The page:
# Analytic Geometry

• John Stillwell
Chapter
Part of the Undergraduate Texts in Mathematics book series (UTM)

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The first field of mathematics to benefit from the new language of equations was geometry. Around 1630, both Fermat and Descartes realized that geometric problems could be translated into algebra by means of coordinates, and that many problems could then be routinely solved by algebraic manipulation. The language of equations also provides a simple but natural classification of curves by degree. The curves of degree 1 are the straight lines; the curves of degree 2 are the conic sections; so the first “new” curves are those of degree 3, the cubic curves. Cubic curves exhibit new geometric features—cusps, inflections, and self-intersections—so they are considerably more complicated than the conic sections. Nevertheless, Newton attempted to classify them, and in doing so he discovered that cubic curves, when properly viewed, are not as complicated as they seem. We will find our way to the “right” viewpoint in Chapters 8 and 15. In the meantime we discuss another theorem that depends on the “right” viewpoint: B´ezout’s theorem, according to which a curve of degree m always meets a curve of degree n in mn points.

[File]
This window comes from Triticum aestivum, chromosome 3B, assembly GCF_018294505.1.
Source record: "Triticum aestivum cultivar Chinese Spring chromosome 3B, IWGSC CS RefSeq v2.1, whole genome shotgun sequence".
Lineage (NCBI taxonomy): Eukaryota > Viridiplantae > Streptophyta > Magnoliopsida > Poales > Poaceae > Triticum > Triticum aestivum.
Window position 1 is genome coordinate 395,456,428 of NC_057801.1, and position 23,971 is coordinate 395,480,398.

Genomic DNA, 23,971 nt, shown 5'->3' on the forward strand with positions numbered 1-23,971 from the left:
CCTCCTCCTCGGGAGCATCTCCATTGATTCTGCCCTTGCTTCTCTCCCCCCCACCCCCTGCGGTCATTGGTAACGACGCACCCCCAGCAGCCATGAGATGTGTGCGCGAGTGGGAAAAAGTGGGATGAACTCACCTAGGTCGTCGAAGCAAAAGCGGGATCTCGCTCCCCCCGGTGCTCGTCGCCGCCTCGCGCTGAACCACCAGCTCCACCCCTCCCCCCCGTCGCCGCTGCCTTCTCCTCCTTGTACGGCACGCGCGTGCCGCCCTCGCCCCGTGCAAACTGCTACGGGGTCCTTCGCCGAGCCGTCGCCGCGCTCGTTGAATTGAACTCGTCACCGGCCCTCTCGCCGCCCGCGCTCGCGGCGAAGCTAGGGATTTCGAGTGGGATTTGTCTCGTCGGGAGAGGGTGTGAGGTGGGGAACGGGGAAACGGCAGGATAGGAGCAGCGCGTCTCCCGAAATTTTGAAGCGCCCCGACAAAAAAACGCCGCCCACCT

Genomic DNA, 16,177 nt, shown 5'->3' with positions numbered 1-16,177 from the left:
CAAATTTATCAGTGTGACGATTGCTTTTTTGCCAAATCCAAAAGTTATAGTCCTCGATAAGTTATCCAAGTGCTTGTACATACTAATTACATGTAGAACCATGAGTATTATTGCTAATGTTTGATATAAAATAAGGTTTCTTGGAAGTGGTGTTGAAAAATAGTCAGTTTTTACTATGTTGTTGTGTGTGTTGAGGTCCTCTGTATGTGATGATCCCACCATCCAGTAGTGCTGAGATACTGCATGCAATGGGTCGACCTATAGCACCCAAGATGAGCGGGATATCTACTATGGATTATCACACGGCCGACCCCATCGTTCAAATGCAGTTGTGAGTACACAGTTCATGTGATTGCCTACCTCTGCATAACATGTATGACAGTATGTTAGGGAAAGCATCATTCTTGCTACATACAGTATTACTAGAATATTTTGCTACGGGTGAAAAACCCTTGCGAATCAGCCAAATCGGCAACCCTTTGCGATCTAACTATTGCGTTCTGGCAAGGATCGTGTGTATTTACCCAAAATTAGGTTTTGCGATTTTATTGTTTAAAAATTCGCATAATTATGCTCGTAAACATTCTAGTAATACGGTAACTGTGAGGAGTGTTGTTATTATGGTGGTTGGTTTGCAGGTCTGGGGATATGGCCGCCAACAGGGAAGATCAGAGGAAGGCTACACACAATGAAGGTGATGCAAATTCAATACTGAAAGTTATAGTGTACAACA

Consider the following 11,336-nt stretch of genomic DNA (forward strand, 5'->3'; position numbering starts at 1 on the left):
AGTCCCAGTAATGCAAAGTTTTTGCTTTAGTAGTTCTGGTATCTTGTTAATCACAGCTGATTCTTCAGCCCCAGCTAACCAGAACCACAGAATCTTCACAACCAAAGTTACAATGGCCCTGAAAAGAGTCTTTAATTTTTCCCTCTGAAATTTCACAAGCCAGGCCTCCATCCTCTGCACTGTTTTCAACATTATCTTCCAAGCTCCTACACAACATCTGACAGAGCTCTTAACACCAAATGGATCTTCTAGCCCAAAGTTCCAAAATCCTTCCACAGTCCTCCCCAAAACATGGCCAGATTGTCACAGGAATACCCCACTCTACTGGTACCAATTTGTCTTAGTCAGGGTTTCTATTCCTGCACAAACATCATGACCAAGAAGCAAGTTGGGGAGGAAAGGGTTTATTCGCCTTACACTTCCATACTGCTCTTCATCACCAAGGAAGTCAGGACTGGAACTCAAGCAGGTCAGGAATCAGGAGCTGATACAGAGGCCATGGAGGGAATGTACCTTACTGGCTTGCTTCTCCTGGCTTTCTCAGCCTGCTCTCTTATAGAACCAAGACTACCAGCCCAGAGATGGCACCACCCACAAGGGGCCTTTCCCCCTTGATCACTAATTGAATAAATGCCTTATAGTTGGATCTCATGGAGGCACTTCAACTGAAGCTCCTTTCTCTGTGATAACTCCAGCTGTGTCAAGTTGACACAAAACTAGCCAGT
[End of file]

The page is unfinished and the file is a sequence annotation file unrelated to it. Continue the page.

## Keywords

Double Point Projective Geometry Algebraic Curf Conic Section Analytic Geometry
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## References

1. Ball, W. W. R. (1890). Newton’s classification of cubic curves. Proc. London Math. Soc. 22, 104–143.
2. Boyer, C. B. (1956). History of Analytic Geometry. Scripta Mathematica, New York.
3. Hofmann, J. E. (1974). Leibniz in Paris, 1672–1676. London: Cambridge University Press. His growth to mathematical maturity, Revised and translated from the German with the assistance of A. Prag and D. T. Whiteside.
4. Scott, J. F. (1952). The Scientific Work of René Descartes (1596–1650). Taylor and Francis, Ltd., London.
5. Vrooman, J. R. (1970). René Descartes. A Biography. New York: Putman.Google Scholar